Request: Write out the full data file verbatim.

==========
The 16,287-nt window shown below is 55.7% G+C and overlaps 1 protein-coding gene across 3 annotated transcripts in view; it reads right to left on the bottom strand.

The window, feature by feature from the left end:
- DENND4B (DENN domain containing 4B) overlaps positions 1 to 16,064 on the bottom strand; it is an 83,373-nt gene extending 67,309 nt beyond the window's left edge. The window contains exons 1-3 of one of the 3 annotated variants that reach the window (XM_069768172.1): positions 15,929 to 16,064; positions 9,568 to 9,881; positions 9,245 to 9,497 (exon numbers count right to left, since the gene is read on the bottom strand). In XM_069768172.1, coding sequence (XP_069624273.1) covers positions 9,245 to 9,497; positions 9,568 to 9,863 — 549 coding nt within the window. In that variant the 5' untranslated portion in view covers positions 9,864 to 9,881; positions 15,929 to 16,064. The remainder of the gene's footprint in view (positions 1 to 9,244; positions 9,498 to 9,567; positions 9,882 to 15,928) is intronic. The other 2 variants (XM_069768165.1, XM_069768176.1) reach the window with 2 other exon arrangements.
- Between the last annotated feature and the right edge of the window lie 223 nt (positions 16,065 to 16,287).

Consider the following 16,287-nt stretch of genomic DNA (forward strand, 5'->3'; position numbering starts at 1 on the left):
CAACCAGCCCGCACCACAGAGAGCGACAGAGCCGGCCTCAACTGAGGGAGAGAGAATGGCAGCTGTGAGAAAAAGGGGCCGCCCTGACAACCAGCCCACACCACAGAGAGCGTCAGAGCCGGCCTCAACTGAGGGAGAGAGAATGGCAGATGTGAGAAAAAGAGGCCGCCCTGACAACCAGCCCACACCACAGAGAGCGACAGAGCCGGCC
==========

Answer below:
The 16,287-nt window shown below is 55.7% G+C and overlaps 1 protein-coding gene across 3 annotated transcripts in view; it reads right to left on the bottom strand.

The window, feature by feature from the left end:
- DENND4B (DENN domain containing 4B) overlaps positions 1 to 16,064 on the bottom strand; it is an 83,373-nt gene extending 67,309 nt beyond the window's left edge. The window contains exons 1-3 of one of the 3 annotated variants that reach the window (XM_069768172.1): positions 15,929 to 16,064; positions 9,568 to 9,881; positions 9,245 to 9,497 (exon numbers count right to left, since the gene is read on the bottom strand). In XM_069768172.1, coding sequence (XP_069624273.1) covers positions 9,245 to 9,497; positions 9,568 to 9,863 — 549 coding nt within the window. In that variant the 5' untranslated portion in view covers positions 9,864 to 9,881; positions 15,929 to 16,064. The remainder of the gene's footprint in view (positions 1 to 9,244; positions 9,498 to 9,567; positions 9,882 to 15,928) is intronic. The other 2 variants (XM_069768165.1, XM_069768176.1) reach the window with 2 other exon arrangements.
- Between the last annotated feature and the right edge of the window lie 223 nt (positions 16,065 to 16,287).

Consider the following 16,287-nt stretch of genomic DNA (forward strand, 5'->3'; position numbering starts at 1 on the left):
CAACCAGCCCGCACCACAGAGAGCGACAGAGCCGGCCTCAACTGAGGGAGAGAGAATGGCAGCTGTGAGAAAAAGGGGCCGCCCTGACAACCAGCCCACACCACAGAGAGCGTCAGAGCCGGCCTCAACTGAGGGAGAGAGAATGGCAGATGTGAGAAAAAGAGGCCGCCCTGACAACCAGCCCACACCACAGAGAGCGACAGAGCCGGCC